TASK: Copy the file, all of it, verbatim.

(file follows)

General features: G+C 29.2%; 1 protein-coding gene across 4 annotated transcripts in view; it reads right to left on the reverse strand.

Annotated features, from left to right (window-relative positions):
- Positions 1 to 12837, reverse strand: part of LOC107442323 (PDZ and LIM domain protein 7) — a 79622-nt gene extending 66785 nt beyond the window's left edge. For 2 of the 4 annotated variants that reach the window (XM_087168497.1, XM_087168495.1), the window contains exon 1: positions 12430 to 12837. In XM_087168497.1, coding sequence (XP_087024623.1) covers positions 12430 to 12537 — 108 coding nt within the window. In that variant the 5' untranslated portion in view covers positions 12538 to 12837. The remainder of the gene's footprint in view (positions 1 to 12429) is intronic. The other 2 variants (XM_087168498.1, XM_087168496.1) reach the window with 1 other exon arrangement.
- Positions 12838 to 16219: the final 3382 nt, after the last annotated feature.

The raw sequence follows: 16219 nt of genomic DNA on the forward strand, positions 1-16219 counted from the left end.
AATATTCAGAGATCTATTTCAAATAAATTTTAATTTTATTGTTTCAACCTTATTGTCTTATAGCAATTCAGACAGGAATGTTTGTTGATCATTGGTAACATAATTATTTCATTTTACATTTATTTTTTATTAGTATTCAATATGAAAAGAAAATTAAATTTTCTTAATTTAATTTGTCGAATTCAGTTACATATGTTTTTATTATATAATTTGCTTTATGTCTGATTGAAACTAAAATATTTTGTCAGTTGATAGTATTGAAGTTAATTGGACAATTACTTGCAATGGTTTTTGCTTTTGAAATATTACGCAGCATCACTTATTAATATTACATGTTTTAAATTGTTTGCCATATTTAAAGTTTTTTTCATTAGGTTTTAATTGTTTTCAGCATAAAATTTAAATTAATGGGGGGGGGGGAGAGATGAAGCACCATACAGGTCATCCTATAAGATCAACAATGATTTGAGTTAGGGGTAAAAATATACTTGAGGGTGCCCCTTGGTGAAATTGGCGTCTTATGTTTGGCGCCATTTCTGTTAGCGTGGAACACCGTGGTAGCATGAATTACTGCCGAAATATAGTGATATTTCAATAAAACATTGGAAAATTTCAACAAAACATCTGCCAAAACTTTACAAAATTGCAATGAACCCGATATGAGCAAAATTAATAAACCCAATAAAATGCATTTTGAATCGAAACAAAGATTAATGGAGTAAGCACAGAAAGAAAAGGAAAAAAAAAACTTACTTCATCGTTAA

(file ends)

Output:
General features: G+C 29.2%; 1 protein-coding gene across 4 annotated transcripts in view; it reads right to left on the reverse strand.

Annotated features, from left to right (window-relative positions):
- Positions 1 to 12837, reverse strand: part of LOC107442323 (PDZ and LIM domain protein 7) — a 79622-nt gene extending 66785 nt beyond the window's left edge. For 2 of the 4 annotated variants that reach the window (XM_087168497.1, XM_087168495.1), the window contains exon 1: positions 12430 to 12837. In XM_087168497.1, coding sequence (XP_087024623.1) covers positions 12430 to 12537 — 108 coding nt within the window. In that variant the 5' untranslated portion in view covers positions 12538 to 12837. The remainder of the gene's footprint in view (positions 1 to 12429) is intronic. The other 2 variants (XM_087168498.1, XM_087168496.1) reach the window with 1 other exon arrangement.
- Positions 12838 to 16219: the final 3382 nt, after the last annotated feature.

The raw sequence follows: 16219 nt of genomic DNA on the forward strand, positions 1-16219 counted from the left end.
AATATTCAGAGATCTATTTCAAATAAATTTTAATTTTATTGTTTCAACCTTATTGTCTTATAGCAATTCAGACAGGAATGTTTGTTGATCATTGGTAACATAATTATTTCATTTTACATTTATTTTTTATTAGTATTCAATATGAAAAGAAAATTAAATTTTCTTAATTTAATTTGTCGAATTCAGTTACATATGTTTTTATTATATAATTTGCTTTATGTCTGATTGAAACTAAAATATTTTGTCAGTTGATAGTATTGAAGTTAATTGGACAATTACTTGCAATGGTTTTTGCTTTTGAAATATTACGCAGCATCACTTATTAATATTACATGTTTTAAATTGTTTGCCATATTTAAAGTTTTTTTCATTAGGTTTTAATTGTTTTCAGCATAAAATTTAAATTAATGGGGGGGGGGGAGAGATGAAGCACCATACAGGTCATCCTATAAGATCAACAATGATTTGAGTTAGGGGTAAAAATATACTTGAGGGTGCCCCTTGGTGAAATTGGCGTCTTATGTTTGGCGCCATTTCTGTTAGCGTGGAACACCGTGGTAGCATGAATTACTGCCGAAATATAGTGATATTTCAATAAAACATTGGAAAATTTCAACAAAACATCTGCCAAAACTTTACAAAATTGCAATGAACCCGATATGAGCAAAATTAATAAACCCAATAAAATGCATTTTGAATCGAAACAAAGATTAATGGAGTAAGCACAGAAAGAAAAGGAAAAAAAAAACTTACTTCATCGTTAA